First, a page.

Turkey's New Headscarf Law Exposes Secularists to Be Naive Or Paranoid

Turkey's New Headscarf Law Exposes Secularists to Be Naive Or Paranoid
AP
AP

Turkey recently passed new constitutional amendments, including the removal of a headscarf ban for women in state institutions. This amendment, which is meant to further democracy in Turkey, has been welcomed by many, and has even drawn the praise of the EU — an institution Turkey has wanted to join for years. The Turkish public, however, seems to be divided on the decision. Not only has the law increased the ideological divide between secularists and religious conservatives, but another division has formed within Turkey's secular population. Secular proponents and opponents of the new amendment are now aligning themselves with “democratic” or “liberal” ideologies, accusing each other of elitism or supporting Islamism. In reality, the first group is naive and the second is paranoid.

Why has such a seemingly inclusive development become a controversial issue in Turkey? To understand this, we need to know two things: why such a ban was in place in Turkey — a 99.9% Muslim country — in the first place, and the perceived sociopolitical ideology of the ruling Justice and Development party (AKP).

The roots of the headscarf ban date back to the first days of Turkey as a republic. With a cabinet decree in 1925, the founder of modern Turkey, Ataturk, introduced various reforms in areas such as education and clothing. Ataturk and his followers saw these reforms as a social strategy to set the country on the path towards modernism, which they believed could only come with both a secular society and government. For a people whose shared-history had been so deeply influenced by Islam, such social engineering was necessary to achieve that secular society Ataturk dreamed of.

Ataturk's government didn’t, however, direct clothing reforms on women at the time. Rather, they hoped that as the society evolved, the headscarf would gradually grow out of fashion with Turkish women. Surely enough, for many, it did. But the evolution of the society Ataturk had hoped fell short, and the headscarf become an increasingly political symbol in Turkey, until in the 1980s it became officially banned from all government offices, universities, and hospitals.

The AKP represents a completely different movement that almost runs counter to Ataturk's efforts. The party members follow a religiously conservative worldview, and politically the party itself is seen as an updated version of the Islamist political parties of the past — most of which, if not all, have been banned and shut down for threatening Turkey's secular constitution. Prime Minister Recep Erdogan himself has been involved in three such parties.. The AKP, therefore, is viewed as a movement to force values based on Islamic principles on the society.

Now, there’s an important note here. The Turkish people who complain about the modern government are not necessarily worried the AKP will strike the word “secular” from the constitution and introduce Sharia law. Rather, they are worried AKP members will govern the country according to the guidelines of their conservative religious views— much like some members of the Republican Party here in the U.S. This means the AKP focuses much more on Islamic nations when it comes to foreign policy, while attempting to reshape Turkish civil society in accordance with its ideals. In other words, the AKP concerns itself mostly with the social re-engineering of Turkey, rather than a change in the system of governance .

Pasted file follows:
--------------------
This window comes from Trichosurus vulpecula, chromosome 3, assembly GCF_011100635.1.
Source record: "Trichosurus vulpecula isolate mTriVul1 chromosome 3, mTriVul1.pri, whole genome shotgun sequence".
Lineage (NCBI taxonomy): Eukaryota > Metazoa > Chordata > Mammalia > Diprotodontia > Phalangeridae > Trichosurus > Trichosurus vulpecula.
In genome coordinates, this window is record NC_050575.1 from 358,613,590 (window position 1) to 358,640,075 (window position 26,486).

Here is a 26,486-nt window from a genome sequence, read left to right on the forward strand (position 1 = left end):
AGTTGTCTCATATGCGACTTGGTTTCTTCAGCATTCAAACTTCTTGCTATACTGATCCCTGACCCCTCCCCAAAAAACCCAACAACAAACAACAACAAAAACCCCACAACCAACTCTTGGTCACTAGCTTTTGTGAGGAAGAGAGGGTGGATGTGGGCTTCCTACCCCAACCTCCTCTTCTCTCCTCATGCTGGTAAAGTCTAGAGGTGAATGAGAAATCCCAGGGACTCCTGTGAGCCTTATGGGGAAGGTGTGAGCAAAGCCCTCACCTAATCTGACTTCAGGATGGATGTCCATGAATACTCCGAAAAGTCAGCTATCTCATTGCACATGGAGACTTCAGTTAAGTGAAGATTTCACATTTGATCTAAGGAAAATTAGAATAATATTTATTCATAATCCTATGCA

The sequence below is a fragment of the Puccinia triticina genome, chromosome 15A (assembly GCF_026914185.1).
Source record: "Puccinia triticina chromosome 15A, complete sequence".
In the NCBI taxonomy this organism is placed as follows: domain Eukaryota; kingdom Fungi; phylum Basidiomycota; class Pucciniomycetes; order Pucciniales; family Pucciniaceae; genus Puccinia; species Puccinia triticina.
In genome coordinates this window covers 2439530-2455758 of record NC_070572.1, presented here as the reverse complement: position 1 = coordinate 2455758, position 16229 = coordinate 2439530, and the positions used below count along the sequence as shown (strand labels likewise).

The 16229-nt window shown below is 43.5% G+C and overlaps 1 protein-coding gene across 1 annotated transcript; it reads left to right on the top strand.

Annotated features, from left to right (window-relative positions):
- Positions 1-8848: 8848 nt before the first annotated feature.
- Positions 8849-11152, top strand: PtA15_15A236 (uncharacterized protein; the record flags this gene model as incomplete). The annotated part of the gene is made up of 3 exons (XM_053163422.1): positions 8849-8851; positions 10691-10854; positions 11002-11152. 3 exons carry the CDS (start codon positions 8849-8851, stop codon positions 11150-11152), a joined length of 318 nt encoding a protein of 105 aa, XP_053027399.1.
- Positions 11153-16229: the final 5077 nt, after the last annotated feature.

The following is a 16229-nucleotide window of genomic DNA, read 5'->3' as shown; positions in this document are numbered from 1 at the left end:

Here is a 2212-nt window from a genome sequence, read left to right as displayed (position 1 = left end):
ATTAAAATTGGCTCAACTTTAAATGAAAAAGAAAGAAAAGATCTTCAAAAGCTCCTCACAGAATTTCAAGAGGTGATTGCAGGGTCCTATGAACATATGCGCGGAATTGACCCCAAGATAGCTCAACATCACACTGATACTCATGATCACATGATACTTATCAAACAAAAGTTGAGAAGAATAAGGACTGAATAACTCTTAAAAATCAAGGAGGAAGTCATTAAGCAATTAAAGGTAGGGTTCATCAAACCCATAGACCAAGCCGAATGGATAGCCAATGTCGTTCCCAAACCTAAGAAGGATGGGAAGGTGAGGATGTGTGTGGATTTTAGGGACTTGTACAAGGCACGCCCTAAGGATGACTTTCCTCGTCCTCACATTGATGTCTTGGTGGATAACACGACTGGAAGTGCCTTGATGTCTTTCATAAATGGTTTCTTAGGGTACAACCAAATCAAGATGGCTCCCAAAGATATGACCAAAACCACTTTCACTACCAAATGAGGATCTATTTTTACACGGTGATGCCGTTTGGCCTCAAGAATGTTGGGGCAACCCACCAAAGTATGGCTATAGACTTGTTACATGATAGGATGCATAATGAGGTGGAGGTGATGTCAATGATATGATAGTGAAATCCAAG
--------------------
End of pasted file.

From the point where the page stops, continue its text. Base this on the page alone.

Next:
The disagreement over the extent to which the AKP is believed to be attempting to reshape society is what feeds the ideological division within Turkey's secularists. While the secularist proponents of this new law believe the AKP is making the country more democratic by letting religious women participate equally in society, the secularist opponents of the law fear it is a preliminary attack on secular society. In a bigger picture, the democratic secularists believe the AKP is re-engineering Turkish society so that it accepts a variety of identities; the liberal secularists believe the AKP is re-engineering society to make it Islamist. Although both these groups want to live in a secular, democratic Turkey at the end of the day, their readings of the ruling party and its efforts are completely different.

The AKP members have taken actions and made statements that feed both of these viewpoints, giving enough reason for both sides to adhere to their assumptions. The reality is that the democratic secularists are highly optimistic and the liberal secularists are highly paranoid. The Turkish public shouldn't be blind to the Islamist ideology of the AKP; but they also shouldn't repeat the inflammatory rhetoric they attribute to the AKP. The democratic secularists need to recognize the potential threat the AKP poses to secular society. The liberal secularists, on the other hand, need to have more faith in Turkey's democratic process — an ongoing process, even after 90 years. They need to remember the evolution of Turkish society that Ataturk envisioned is by no means complete, and heavily dependent on true democracy. Turkey can only become secular in future generations if the society as a whole is freed from repression and given the opportunity to evolve.